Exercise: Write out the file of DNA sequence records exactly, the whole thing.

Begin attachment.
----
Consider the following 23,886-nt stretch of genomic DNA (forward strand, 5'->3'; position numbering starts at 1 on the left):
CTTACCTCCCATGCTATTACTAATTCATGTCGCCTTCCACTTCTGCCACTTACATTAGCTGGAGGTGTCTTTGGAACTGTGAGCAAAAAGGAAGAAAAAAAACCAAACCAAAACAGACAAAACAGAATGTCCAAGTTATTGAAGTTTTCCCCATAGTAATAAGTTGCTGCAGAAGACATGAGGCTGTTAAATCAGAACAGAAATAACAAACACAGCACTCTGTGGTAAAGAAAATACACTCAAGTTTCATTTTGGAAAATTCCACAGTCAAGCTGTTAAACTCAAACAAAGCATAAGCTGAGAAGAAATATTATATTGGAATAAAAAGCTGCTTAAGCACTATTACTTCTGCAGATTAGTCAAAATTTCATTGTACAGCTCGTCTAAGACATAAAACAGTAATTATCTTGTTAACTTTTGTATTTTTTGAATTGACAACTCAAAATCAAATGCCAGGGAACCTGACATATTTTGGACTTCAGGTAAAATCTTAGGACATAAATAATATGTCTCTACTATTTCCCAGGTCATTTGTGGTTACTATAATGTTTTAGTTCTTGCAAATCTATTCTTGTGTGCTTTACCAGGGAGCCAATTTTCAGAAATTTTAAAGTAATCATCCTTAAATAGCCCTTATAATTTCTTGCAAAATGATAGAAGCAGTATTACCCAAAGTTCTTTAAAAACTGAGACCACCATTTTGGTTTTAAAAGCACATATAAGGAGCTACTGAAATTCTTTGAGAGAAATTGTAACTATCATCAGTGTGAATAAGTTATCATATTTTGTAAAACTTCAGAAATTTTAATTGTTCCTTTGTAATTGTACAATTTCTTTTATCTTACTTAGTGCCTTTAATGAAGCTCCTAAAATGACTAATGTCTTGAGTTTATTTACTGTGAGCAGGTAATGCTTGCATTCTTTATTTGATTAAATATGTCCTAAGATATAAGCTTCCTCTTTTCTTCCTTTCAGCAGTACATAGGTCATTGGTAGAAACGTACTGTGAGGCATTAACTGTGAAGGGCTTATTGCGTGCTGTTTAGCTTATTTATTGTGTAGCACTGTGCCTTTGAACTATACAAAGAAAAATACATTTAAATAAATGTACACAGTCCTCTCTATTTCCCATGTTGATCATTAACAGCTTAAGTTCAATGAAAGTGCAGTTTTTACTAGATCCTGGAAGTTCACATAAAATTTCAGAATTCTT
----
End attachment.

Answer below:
Consider the following 23,886-nt stretch of genomic DNA (forward strand, 5'->3'; position numbering starts at 1 on the left):
CTTACCTCCCATGCTATTACTAATTCATGTCGCCTTCCACTTCTGCCACTTACATTAGCTGGAGGTGTCTTTGGAACTGTGAGCAAAAAGGAAGAAAAAAAACCAAACCAAAACAGACAAAACAGAATGTCCAAGTTATTGAAGTTTTCCCCATAGTAATAAGTTGCTGCAGAAGACATGAGGCTGTTAAATCAGAACAGAAATAACAAACACAGCACTCTGTGGTAAAGAAAATACACTCAAGTTTCATTTTGGAAAATTCCACAGTCAAGCTGTTAAACTCAAACAAAGCATAAGCTGAGAAGAAATATTATATTGGAATAAAAAGCTGCTTAAGCACTATTACTTCTGCAGATTAGTCAAAATTTCATTGTACAGCTCGTCTAAGACATAAAACAGTAATTATCTTGTTAACTTTTGTATTTTTTGAATTGACAACTCAAAATCAAATGCCAGGGAACCTGACATATTTTGGACTTCAGGTAAAATCTTAGGACATAAATAATATGTCTCTACTATTTCCCAGGTCATTTGTGGTTACTATAATGTTTTAGTTCTTGCAAATCTATTCTTGTGTGCTTTACCAGGGAGCCAATTTTCAGAAATTTTAAAGTAATCATCCTTAAATAGCCCTTATAATTTCTTGCAAAATGATAGAAGCAGTATTACCCAAAGTTCTTTAAAAACTGAGACCACCATTTTGGTTTTAAAAGCACATATAAGGAGCTACTGAAATTCTTTGAGAGAAATTGTAACTATCATCAGTGTGAATAAGTTATCATATTTTGTAAAACTTCAGAAATTTTAATTGTTCCTTTGTAATTGTACAATTTCTTTTATCTTACTTAGTGCCTTTAATGAAGCTCCTAAAATGACTAATGTCTTGAGTTTATTTACTGTGAGCAGGTAATGCTTGCATTCTTTATTTGATTAAATATGTCCTAAGATATAAGCTTCCTCTTTTCTTCCTTTCAGCAGTACATAGGTCATTGGTAGAAACGTACTGTGAGGCATTAACTGTGAAGGGCTTATTGCGTGCTGTTTAGCTTATTTATTGTGTAGCACTGTGCCTTTGAACTATACAAAGAAAAATACATTTAAATAAATGTACACAGTCCTCTCTATTTCCCATGTTGATCATTAACAGCTTAAGTTCAATGAAAGTGCAGTTTTTACTAGATCCTGGAAGTTCACATAAAATTTCAGAATTCTT